President Barack Obama's forthcoming trip to Israel affords him a special opportunity to mend political fences and guarantee a warm popular reception in that country, while at the same time ensuring that justice is served here at home. These are goals he should surely embrace — and he could achieve them by heeding the pleas of Israeli Prime Minister Benjamin Netanyahu and President Shimon Peres, as well as many high-minded Americans, and freeing Jonathan Pollard from prison.
Mr. Pollard was convicted in 1985 for having passed classified information to Israel. He has already served more than a quarter-century of a life sentence, a punishment grossly disproportionate to the average term (two to four years) for the offense he committed.
Mr. Obama has rarely exercised presidential clemency, a unique constitutional power that has been used liberally by many of his predecessors, including those for whom he has expressed great admiration. Abraham Lincoln, for example, pardoned, commuted or rescinded the convictions of 343 people during his four years as president. Both Democratic and Republican presidents have followed in Lincoln's tradition: Woodrow Wilson (2,480 pardons in eight years), Calvin Coolidge (1,545 in six), Herbert Hoover (1,385 in four), Franklin Roosevelt (3,687 in 12), Harry Truman (2,044 in a little less than two terms).
In stark contrast, Mr. Obama has pardoned only 23 people, far fewer than any president between Dwight Eisenhower (1,157) and George W. Bush (200). Such parsimony may be caused by wishing to avoid the impression of cronyism, but it can more likely be traced to the current Justice Department, which has encumbered the clemency process with lengthy delays and large backlogs.
The power to pardon should rightfully reflect compassion and fairness. Perhaps the administration's most egregious failure to correct a clear miscarriage of American justice is the case of Mr. Pollard, whose life sentence was by far the harshest ever meted out for a similar offense.
What he did was not treasonous under the Constitution. Indeed, the "victim impact statement" offered by prosecutors did not impute to him any damage to American interests — a conclusion publicly conceded by the intelligence community only late last year. In fact, Mr. Pollard kept his part of a plea bargain with federal prosecutors under which he agreed to cooperate fully with its investigation in return for a less-than-maximum sentence. But the sentencing judge, heavily swayed by secret and misleading declarations from then-Secretary of Defense Caspar Weinberger, ignored the plea agreement.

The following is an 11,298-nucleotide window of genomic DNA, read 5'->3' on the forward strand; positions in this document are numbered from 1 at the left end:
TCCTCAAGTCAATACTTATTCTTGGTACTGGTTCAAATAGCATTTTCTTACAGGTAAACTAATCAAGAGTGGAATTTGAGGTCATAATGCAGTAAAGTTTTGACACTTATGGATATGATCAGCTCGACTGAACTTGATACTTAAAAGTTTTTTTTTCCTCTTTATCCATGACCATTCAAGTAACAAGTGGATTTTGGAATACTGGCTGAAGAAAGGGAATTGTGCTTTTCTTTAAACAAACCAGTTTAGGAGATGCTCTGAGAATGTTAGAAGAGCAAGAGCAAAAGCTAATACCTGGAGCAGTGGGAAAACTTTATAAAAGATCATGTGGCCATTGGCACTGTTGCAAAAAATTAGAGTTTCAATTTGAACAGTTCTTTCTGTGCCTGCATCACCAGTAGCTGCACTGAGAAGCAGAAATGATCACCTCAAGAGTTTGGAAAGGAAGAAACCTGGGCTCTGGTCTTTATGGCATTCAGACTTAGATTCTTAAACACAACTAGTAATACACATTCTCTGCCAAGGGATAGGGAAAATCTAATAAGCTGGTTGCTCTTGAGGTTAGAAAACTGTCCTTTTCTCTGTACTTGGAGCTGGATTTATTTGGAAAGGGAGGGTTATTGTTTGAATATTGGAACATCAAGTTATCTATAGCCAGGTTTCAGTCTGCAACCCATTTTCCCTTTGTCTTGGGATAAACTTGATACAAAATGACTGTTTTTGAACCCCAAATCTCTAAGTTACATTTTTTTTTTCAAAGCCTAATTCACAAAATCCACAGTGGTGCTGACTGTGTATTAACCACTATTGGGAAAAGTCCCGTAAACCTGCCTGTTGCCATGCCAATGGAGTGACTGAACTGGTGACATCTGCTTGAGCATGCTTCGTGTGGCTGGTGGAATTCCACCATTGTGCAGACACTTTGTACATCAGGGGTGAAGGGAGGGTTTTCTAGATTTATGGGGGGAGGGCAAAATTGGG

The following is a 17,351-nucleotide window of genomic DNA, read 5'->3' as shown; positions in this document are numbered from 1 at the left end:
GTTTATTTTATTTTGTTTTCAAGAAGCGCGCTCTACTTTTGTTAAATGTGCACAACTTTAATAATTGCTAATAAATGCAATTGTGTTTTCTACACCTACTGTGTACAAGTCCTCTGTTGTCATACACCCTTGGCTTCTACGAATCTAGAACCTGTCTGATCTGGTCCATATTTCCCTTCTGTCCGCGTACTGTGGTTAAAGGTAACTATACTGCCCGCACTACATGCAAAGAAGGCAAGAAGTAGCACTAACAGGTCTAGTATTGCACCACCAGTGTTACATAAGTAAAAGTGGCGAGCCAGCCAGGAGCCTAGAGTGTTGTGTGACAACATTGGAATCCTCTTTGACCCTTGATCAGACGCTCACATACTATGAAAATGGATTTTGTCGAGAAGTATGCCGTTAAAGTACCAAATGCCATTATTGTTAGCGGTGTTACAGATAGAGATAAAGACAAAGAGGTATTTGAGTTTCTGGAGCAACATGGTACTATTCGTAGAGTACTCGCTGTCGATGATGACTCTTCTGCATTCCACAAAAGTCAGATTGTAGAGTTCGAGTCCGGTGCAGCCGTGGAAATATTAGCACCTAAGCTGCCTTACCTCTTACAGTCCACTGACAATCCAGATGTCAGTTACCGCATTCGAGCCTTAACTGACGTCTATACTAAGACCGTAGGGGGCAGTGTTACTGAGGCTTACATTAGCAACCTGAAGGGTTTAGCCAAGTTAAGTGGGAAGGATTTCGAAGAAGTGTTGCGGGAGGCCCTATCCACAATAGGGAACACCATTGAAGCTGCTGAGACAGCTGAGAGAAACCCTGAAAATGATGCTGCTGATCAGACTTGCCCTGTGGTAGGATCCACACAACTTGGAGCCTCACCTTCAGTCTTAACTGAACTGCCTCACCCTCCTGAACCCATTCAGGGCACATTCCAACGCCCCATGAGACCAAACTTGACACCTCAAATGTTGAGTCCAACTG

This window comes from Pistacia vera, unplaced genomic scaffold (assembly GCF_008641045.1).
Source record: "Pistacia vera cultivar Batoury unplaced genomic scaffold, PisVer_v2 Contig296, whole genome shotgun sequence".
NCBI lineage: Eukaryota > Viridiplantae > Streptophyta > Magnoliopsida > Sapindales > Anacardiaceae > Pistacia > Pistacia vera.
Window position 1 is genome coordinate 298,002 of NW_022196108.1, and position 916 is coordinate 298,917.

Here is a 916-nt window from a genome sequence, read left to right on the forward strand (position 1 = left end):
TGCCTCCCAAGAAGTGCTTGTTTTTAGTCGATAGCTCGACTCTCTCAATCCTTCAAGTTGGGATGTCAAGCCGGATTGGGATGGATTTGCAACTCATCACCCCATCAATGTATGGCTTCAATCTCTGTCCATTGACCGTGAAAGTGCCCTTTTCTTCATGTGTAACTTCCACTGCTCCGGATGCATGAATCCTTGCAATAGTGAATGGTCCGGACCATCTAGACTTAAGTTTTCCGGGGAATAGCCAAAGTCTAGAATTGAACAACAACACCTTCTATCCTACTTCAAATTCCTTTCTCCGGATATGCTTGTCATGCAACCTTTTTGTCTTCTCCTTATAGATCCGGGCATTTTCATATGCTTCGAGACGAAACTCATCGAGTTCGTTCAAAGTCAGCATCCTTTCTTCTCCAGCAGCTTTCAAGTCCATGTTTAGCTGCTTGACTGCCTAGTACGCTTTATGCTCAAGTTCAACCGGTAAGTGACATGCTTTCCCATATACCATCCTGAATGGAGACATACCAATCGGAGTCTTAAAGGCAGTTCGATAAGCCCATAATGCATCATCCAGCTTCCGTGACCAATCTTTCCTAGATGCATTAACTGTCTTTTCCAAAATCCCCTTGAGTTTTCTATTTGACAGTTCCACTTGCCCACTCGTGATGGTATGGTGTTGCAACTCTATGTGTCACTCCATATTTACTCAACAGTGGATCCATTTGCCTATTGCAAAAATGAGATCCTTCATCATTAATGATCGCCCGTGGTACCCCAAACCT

It is now widely acknowledged that the vague charges initially leveled against Mr. Pollard for somehow causing the then-unexplained loss of U.S. agents were for crimes actually committed by two others: Aldrich Ames and Robert Hanssen. (Mr. Ames was finally caught and convicted in 1994, Mr. Hanssen in 2001.) The real reason that the intelligence community persisted so long in its anti-Pollard whispers was more likely its lingering antipathy toward Israel for having destroyed Iraq's nuclear reactor in 1981 — shortly after which the Israelis were cut off from their traditional access to American intelligence. Mr. Pollard wrongly took it upon himself to remedy that failure.
It is now more clear than ever that he is being severely punished for deeds he never did nor was ever charged with doing. You don't have to go to law school to understand how much this violates the bedrock principles of American fairness, justice and compassion.
That Mr. Pollard had been acting on behalf of Israel, our staunchest ally in the Middle East, should be more than enough to justify clemency. Both countries were founded upon similar humanitarian values. In America, when the system fails, we pride ourselves on relentless self-scrutiny so that truth might ultimately prevail. Recognizing that principle, many of the major decision-makers who were intimately involved in the Pollard case have come forward to issue public calls for clemency. They include former secretaries of state Henry Kissinger and George Shultz, former senators Dennis DeConcini and David Durenberger (both of whom served on intelligence committees), former assistant secretary of defense Lawrence Korb, and James Woolsey, former director of both the CIA and FBI.
Recently, a bipartisan group of over 40 members of Congress, as well as hundreds of religious leaders of different faiths, joined in a petition for clemency, all of them declaring in unison their fundamental belief in an American value based upon a Biblical principle (Deuteronomy 16:20): "Justice, only justice, shall you pursue." Jonathan Pollard's life sentence makes "equal justice under law" seem like little more than a palsied proverb.
If Mr. Obama is truly committed to American justice and a sensitive foreign policy, let us hope that he has the courage and character to set Mr. Pollard free, which he can accomplish with a simple flourish of his pen.
Kenneth Lasson is a professor of law at the University of Baltimore. His email is firstname.lastname@example.org.